Seems dumb at first, but I fear that in essence it may be true. SKZB wrote, (IIRC) that he doesn’t believe in the human condition and that greed is a learned behavior (refer to any hunter gatherer society). That very well may be true. However, I think arguments could be made that history is the story of egoists overpowering altruists, and that the ‘human condition’ (as it relates to capitalism vs. communism) is that the percentage of people who act on egoism vs. altruism is a number > 0, leading us from hunter gatherer to present day. I also seem to recall a post on absolute power a while back that this would apply to – SKZB seemed to address the issue on a personal level whereas I felt the real problem is # of greedy people in line of succession over X time > 1.

    Again, I’m here to read the words of people more knowledgeable than myself – my original post was made from that perspective. Jonah may be assured that I comprehend GRRM is not my bitch.

  32. I guess what I’m really after is ELI5: “How does communism reward and promote merit while also weeding out greed?”

    I recognize that the real answer is something along the lines of “go read a fucking book”.

    ETA (I regret my use of weather in the previous post, but it does add some flavor, no?)

  33. Nate:Good questions. It isn’t necessarilly about having a debate–sometimes people just have questions. Sometimes people will just throw out a catchphrase (the subject of the post). For historical purposes, Kreistor has shown himself to be discussing in bad faith before (i.e. trolling).

    Here’s a small isolated example of a system of reward. Suppose, that we live in a system where the base needs (food, housing, medical, etc) are taken care of by default. Suppose that you like to do something that requires a certain amount of resources to perform. Let’s say designing computer systems. You join a project and figure out a brand new way of optimizing memory fetches. The other members of the project go, “Hey, that was cool.” As a result, on the next project, people are happy to have you participate and you get to do even more of what you like.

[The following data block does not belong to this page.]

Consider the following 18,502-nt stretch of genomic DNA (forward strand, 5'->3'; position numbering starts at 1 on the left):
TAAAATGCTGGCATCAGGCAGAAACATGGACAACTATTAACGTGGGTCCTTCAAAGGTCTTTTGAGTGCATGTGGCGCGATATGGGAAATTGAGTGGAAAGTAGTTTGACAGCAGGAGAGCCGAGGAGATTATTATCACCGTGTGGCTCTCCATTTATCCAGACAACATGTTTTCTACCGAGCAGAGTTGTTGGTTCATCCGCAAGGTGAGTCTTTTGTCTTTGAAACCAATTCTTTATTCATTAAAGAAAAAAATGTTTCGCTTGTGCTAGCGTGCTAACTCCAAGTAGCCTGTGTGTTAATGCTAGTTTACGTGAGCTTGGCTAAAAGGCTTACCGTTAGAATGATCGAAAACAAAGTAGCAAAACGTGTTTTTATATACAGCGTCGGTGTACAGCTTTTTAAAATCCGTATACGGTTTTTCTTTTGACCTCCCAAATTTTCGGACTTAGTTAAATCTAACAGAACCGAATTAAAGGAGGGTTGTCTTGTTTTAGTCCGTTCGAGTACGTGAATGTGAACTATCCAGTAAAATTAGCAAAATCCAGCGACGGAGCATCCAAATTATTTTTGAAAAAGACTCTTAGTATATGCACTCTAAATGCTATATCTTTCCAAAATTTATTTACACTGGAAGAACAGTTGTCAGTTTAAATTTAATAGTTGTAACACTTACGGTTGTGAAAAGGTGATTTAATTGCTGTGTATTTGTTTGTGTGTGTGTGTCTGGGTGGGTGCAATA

Getting to do what you like, well, without needing to worry about starving seems like a pretty good reward to me.

    Some brief points:
    As to capitalism learning and rewarding merit; anyone who has participated in corporatism, knows that this is a wildly idealistic position that doesn’t reflect what actually happens. Random walks, survivorship bias after the fact and political infighting are the norm.

    Russia did get overwhelmed by an entrenched bureaucracy hand in hand with the Stalinists. There’s a whole post about that here.

    One thing to note is that the statement ““They did not implement true Communism.” is quite literally true. We (humans on Earth) aren’t yet advanced enough to get to a true endpoint. What we could get to is a much more socialized system. There are a number of areas (healthcare for example) that work very well in a socialistic fashion and not so well under a hyper-capital intensive system.

    Also, there are lots of different thoughts on the various ways to “get more socialism” into the system

  34. Steve:

    In your system of reward, I’m not concerned about the successful people who get to do more of what they want – I’m concerned about all the rest of the people who might want to [design clothes to conceal pointy things] but since they aren’t very good at it or since that particular need is already filled, they must instead [work the earth] to take care of everyone else’s basic needs. Let us assume (for the sake of argument) that the professional desires of the populace do not correspond to the survival needs of the populace. What makes one till the earth with the required vigor?